Like most Asian cities, Seoul consists of many modern skyscrapers. It is fascinating and impressive when you are lucky enough to check into a hotel that is housed in one of these glass palaces, where the room numbers have five digits and the first rooms can only be found from the 83th floor, and then discover that there are 50 more floors above with the most luxurious accommodation options. However, the individual floors can only be reached by elevator if you have the appropriate electronic authorization, which you usually only get for the level on which the room is located and also only for the period of your stay.
So it gets a bit complicated when you want to visit fellow travellers. When I tried this one time and explored alternative options to the elevators to get around the building and went to the staircases or emergency exits, I quickly realized that this was not one of my best ideas.
Not that the escape routes were blocked or even locked by any obstacles, the safety regulations are far too strict and are also monitored far too carefully. No operator of these high-rise buildings would allow himself to violate it. On the contrary, the escape routes are well signposted and easy to reach. And once you get to the staircase, there’s only one way down and out. You can’t go back. Neither the floor you just came from, nor any other floor.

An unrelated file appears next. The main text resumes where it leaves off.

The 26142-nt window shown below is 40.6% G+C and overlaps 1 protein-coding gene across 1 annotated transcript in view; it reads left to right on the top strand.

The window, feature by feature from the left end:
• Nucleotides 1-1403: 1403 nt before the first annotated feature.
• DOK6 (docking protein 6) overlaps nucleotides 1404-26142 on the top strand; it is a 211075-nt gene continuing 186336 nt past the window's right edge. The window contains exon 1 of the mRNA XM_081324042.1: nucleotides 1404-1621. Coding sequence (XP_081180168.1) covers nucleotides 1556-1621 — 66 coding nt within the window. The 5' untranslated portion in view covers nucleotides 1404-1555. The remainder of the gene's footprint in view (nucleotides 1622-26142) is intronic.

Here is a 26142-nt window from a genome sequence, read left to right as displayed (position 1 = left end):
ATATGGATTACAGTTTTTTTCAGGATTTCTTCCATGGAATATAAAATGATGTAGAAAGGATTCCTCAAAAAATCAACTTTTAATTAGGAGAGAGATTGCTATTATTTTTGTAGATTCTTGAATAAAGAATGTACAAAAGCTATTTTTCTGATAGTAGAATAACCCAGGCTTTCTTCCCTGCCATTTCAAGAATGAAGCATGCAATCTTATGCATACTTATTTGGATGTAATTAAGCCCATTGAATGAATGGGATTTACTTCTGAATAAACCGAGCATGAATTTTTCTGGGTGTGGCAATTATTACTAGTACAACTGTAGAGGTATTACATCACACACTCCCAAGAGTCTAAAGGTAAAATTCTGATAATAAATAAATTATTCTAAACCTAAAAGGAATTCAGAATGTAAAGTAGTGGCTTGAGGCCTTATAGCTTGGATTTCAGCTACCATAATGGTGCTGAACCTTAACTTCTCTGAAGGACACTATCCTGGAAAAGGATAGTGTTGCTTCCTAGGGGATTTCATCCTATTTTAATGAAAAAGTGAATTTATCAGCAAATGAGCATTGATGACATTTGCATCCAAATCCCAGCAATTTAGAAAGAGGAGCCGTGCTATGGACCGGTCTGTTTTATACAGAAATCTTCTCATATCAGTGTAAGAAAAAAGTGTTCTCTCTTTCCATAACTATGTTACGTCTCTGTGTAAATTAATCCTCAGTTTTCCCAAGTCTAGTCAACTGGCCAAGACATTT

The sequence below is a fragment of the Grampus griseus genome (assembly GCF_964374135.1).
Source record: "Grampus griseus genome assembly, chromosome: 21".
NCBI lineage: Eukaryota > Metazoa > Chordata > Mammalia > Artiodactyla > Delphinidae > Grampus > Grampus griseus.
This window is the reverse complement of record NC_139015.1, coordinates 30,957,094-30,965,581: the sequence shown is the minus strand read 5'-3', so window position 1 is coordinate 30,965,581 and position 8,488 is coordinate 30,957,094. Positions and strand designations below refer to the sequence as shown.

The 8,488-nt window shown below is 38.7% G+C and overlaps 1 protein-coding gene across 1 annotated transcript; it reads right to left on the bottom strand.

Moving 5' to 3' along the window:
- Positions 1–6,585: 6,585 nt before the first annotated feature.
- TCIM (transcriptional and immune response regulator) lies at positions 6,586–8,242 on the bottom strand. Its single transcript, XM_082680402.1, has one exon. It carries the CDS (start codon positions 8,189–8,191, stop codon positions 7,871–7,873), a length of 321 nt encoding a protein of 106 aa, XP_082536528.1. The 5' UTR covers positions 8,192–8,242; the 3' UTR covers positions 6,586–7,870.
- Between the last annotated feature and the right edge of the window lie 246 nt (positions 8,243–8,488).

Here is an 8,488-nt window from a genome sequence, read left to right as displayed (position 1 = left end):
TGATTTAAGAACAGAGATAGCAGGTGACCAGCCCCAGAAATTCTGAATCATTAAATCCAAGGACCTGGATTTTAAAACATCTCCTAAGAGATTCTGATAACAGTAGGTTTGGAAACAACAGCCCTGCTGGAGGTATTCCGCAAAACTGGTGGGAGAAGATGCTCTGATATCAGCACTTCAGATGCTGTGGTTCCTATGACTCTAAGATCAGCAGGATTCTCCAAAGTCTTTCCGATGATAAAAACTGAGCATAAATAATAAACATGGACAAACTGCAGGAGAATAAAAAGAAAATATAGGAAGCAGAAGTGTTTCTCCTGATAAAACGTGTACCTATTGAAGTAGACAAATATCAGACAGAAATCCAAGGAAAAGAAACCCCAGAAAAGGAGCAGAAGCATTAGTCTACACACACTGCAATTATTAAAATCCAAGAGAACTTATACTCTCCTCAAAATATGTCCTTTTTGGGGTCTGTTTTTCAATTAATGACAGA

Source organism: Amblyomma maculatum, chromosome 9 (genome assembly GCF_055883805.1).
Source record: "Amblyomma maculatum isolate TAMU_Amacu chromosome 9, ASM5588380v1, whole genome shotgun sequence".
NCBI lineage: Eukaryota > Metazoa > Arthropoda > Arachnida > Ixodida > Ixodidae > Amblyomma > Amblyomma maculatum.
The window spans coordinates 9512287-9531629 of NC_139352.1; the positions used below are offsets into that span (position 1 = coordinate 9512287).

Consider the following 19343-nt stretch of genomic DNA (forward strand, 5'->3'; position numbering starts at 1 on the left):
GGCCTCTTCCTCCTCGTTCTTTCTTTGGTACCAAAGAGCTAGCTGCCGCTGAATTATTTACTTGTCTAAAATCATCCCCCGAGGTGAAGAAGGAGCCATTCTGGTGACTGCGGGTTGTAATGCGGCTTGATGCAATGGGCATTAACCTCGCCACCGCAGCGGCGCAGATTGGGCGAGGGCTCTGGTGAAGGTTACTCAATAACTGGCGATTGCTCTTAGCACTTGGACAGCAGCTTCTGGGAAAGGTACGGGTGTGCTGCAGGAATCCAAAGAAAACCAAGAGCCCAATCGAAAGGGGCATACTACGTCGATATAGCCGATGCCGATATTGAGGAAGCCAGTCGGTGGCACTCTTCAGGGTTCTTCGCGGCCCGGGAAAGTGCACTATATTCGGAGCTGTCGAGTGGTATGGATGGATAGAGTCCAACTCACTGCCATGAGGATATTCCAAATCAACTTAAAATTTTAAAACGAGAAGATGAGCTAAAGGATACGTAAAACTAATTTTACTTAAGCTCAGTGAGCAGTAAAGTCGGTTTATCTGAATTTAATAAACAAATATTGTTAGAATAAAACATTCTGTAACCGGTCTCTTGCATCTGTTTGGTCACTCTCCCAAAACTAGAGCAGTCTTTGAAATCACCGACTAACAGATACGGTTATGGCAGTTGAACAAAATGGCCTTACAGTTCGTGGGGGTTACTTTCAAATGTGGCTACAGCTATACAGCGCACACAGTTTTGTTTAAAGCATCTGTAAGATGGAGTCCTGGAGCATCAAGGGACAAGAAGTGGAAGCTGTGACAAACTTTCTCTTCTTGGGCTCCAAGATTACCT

For the security reasons mentioned above, I had no choice but to climb down the stairs to the ground floor. In the end I was glad that I was only in the 112th floor and not in the penthouse in the 187th. So it took me a while to reach the reception of the hotel again. That day I decided not to visit the gym on the 145th floor and as far as I can remember I also cancelled all other appointments because, after the experience, I was no longer the fittest on my feet.
Back in my room I at least wanted to enjoy the breathtaking view from my window. While trying to find the control unit needed to control the electronically controlled curtain in order to push it aside, I discovered an eggshell-coloured plastic box with a schematic representation shown on it, which in conjunction with the carabiner in the wall showed another way to leave the building in an emergency situation.
After my experience with the staircase I was not really eager to get to know this possibility. The Koreans all seem to have taken a basic course in acrobatics, otherwise there is no other way to explain to me how to abseil down from the 112 floor with a wire rope in order to be able to leave the building safely. And if you travel with small children, they must be carried in their child carriers. Of course, older children are allowed to abseil on their own.